This is the second of two letters we received from our friends in Kolkata, India. The first one, which explores the historical rise of the BJP and the significance of the uprising at Shaheen Bagh, can be read here. In the following letter, our friends examine the government’s lockdown (supported by the colonial-era Epidemic Diseases Act), reflect on the role of the media as a key element of the regime’s political power, and offer some thoughts on the insurrectionary memory of Shaheen Bagh.  Liaisons, In our last letter, we wanted to communicate the experience of Shaheen Bagh, but did not have the time to elaborate on what came next, in the form of a lockdown. Much after India detected its first COVID-19 case on January 30th, 2020, the Modi government showed little recognition of the issue. From January to March,… Read More...

Shaheen Bagh

A Letter From Kolkata
This is the first of two letters we received from our friends in Kolkata, India. It sheds light on the historical rise of the BJP, the plight of Muslims, and other atrocities of the Indian nation-state to contextualize the significance of the mass uprising at Shaheen Bagh, which began in December of last year and lasted for several months, rapidly spreading across the country. In a second letter, to be published next week, our friends examine the government’s lockdown (supported by the colonial-era Epidemic Diseases Act) and reflect on the role of the media as a key element of the BJP’s political power. Liaisons, Long before the pandemic imposed itself on India’s collective psyche, the intolerable had already been lodged deep into the fabric of our daily lives: Islamophobic lynchings, caste atrocities, the garlanding and celebration of rapists, butchers and… Read More...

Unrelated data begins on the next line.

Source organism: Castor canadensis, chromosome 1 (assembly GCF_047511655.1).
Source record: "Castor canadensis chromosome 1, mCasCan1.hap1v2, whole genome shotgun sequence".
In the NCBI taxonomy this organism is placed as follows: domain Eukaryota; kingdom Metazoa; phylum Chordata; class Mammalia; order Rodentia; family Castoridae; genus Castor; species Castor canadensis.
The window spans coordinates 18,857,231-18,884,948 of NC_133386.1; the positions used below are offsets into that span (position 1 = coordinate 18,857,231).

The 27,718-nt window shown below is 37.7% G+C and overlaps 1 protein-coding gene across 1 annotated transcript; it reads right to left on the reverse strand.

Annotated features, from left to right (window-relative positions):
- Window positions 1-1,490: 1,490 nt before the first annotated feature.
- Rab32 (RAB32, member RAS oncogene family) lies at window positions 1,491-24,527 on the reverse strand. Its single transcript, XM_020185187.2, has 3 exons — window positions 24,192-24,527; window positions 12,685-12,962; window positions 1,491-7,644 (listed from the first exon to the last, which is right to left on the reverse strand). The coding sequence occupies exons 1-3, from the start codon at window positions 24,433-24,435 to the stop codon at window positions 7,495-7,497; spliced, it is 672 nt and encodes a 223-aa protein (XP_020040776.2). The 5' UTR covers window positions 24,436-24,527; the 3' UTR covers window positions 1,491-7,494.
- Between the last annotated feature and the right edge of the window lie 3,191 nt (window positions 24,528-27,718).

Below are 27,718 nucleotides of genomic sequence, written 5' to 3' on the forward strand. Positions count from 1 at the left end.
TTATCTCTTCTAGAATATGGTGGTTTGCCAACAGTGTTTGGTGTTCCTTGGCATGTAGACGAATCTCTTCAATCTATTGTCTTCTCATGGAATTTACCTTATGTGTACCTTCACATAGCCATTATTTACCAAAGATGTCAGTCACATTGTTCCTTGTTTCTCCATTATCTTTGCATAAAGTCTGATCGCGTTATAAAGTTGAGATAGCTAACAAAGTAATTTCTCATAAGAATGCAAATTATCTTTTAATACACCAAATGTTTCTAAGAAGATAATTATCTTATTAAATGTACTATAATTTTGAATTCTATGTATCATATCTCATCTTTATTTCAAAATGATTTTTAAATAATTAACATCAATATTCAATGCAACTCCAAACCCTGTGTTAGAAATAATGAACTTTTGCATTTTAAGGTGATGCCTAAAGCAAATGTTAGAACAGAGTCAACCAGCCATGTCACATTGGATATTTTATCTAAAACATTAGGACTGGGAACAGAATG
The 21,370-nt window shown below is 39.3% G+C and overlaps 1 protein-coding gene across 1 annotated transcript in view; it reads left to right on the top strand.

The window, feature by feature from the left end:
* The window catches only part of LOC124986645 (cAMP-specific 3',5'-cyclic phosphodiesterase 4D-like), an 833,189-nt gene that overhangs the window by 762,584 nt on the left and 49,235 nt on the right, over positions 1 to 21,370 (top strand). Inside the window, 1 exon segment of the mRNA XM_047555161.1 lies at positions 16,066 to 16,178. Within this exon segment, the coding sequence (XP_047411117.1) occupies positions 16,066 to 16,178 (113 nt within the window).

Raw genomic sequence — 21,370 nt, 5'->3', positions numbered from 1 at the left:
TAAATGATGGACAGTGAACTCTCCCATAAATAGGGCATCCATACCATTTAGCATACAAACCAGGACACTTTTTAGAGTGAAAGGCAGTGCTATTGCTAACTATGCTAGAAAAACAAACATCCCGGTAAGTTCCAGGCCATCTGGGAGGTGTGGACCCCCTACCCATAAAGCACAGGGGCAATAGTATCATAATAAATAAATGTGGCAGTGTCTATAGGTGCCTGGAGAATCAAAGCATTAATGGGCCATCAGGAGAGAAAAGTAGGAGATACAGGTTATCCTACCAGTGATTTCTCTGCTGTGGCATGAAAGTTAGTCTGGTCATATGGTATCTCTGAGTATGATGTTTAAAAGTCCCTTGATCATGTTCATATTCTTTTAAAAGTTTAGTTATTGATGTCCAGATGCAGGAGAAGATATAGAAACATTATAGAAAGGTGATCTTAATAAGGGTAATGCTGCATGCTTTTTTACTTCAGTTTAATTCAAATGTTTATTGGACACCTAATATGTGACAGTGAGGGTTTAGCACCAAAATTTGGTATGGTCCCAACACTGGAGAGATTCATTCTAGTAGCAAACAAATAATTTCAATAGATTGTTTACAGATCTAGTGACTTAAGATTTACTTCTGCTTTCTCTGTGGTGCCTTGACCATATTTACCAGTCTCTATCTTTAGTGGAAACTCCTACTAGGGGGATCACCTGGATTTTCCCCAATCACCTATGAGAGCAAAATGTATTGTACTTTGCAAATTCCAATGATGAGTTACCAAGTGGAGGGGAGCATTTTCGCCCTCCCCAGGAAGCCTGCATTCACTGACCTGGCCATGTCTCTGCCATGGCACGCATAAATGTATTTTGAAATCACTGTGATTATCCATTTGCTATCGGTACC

The Revolution Post-Explosion

A Letter From Beirut
 I first saw the videos, I thought they were a hoax.  It didn’t register in my brain that an explosion of that magnitude could have happened in Beirut. It seemed like an end, like an apocalypse; everyone must be dead. Then, as I checked WhatsApp groups and called friends, I confirmed that everyone I was close to was, in fact, still alive. Even after an end it is never the end, and time keeps on going. That is what apocalyptic thinking fails to take into account. The end does not come in one fell swoop, no wiping the slate clean and starting over. There are only a series of mini-catastrophes that compile one onto the other and you have to build on top of the shit and rubble of the previous events, negotiating your way towards a hazy horizon. The… Read More...

Warning

A Letter From Minneapolis
Liaisons, I write to you from “ground zero.” South Minneapolis. Just a short walk from what remains of the Third Precinct, where just over two months ago thousands of people wore the police down, forced them to retreat under a hail of rocks, and burned their empty station. Unlike many other places around the country experiencing flare-ups in the weeks since, the unrest that shook my city at the end of May has not returned. That is not to say that nothing is happening — far from it — but that the energy that catalyzed the massive uprising we’ve all experienced has been definitively snuffed out. In the aftermath of the Third Precinct’s torching, as insurgent crowds showed no signs of slowing, I witnessed the state deploy extremely novel techniques to reinstate law & order when nothing seemed less possible. I… Read More...